Places To See - Lotus Temple


Supporters of Baha'i faith built the Lotus Temple 1987. It is one of the seven major Baha'i temples in the world. Built in white marble, this huge building has a dome, and a roundish seating arrangement inside. Around the temple are several pools of clear water. The Baha'is have temples all over the world. In each country, they build their temples subscribing to that country's architectural patterns, cultural motifs and other indigenous designs. It was the choice of the shrine's designer, Furiburz Sabha, to opt the lotus as it is a symbol common to Hinduism, Buddhism, Jainism and Islam, as well to Indian culture as a whole.

As you walk up the well-maintained garden paths, you'll see how the faithful keep the surroundings absolutely tidy. There are short trees, lawns and non-flowering plants in the garden. On one end of the path, facing the temple, about 500m away, is the Baha'I Museum and Information Centre. the free visit to the temple will also allow you access to the museum. Inside are hundreds of photographs, collages and representations of the Baha'i history, their temples worldwide, schools run by them internationally, and their various projects. At many instances, you can see that Baha'is all over the world come from different nationalities and backgrounds – from American Indians, Argentines, Italians, blacks, Chinese, and much more. Their communal inclusiveness and tolerance ha attracted many people from across the globe to their faith.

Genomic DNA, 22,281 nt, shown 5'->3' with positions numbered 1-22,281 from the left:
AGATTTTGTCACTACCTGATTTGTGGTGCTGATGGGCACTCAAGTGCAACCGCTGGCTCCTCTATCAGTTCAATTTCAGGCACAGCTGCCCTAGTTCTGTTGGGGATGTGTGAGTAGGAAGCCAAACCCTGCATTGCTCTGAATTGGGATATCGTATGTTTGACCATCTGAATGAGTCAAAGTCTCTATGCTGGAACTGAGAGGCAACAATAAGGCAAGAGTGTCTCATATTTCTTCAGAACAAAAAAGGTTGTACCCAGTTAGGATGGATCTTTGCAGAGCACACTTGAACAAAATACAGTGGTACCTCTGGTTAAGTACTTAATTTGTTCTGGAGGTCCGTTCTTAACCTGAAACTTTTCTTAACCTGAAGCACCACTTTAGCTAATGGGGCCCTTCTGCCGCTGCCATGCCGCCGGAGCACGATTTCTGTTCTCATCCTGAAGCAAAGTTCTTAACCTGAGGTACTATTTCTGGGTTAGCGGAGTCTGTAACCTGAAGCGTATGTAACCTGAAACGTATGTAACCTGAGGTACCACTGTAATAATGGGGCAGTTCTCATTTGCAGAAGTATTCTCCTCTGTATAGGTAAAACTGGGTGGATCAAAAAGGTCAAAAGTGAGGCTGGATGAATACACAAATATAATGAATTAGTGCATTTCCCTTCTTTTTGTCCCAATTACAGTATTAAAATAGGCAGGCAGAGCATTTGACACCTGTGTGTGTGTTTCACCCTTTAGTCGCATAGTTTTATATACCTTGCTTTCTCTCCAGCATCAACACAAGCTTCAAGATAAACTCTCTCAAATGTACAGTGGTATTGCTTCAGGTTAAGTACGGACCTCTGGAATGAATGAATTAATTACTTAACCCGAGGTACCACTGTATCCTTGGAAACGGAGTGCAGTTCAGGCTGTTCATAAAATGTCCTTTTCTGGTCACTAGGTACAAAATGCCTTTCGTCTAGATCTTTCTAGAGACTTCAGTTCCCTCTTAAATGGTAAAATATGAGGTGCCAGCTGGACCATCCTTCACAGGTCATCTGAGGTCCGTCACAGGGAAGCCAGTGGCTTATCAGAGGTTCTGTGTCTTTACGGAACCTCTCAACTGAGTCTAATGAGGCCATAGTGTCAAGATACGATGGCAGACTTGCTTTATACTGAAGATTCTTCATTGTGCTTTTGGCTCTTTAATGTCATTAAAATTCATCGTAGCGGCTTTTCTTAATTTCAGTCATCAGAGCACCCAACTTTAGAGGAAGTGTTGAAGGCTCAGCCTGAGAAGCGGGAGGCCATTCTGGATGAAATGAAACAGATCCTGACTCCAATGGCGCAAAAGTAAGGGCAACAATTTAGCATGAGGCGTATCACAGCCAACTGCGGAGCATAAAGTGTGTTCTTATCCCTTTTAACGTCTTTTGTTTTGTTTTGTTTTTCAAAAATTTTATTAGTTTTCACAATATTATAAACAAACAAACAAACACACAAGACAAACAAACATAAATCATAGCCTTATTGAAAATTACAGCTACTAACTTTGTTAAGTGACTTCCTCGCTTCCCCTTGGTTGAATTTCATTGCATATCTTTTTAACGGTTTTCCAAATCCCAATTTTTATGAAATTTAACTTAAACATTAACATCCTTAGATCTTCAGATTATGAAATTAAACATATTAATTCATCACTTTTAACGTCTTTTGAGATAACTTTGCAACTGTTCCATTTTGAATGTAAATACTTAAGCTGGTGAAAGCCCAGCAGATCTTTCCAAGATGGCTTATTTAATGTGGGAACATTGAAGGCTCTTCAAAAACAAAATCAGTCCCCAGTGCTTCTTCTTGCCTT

The Baha'is trace their origin to ancient Persia. They believe in two major prophets, and take inspired teachings from various religious icons and gods such as Krishna and Jesus. Their religion is their way of life, and in India, they have found many new believers.

The Baha'i Lotus Temple is closed on Mondays.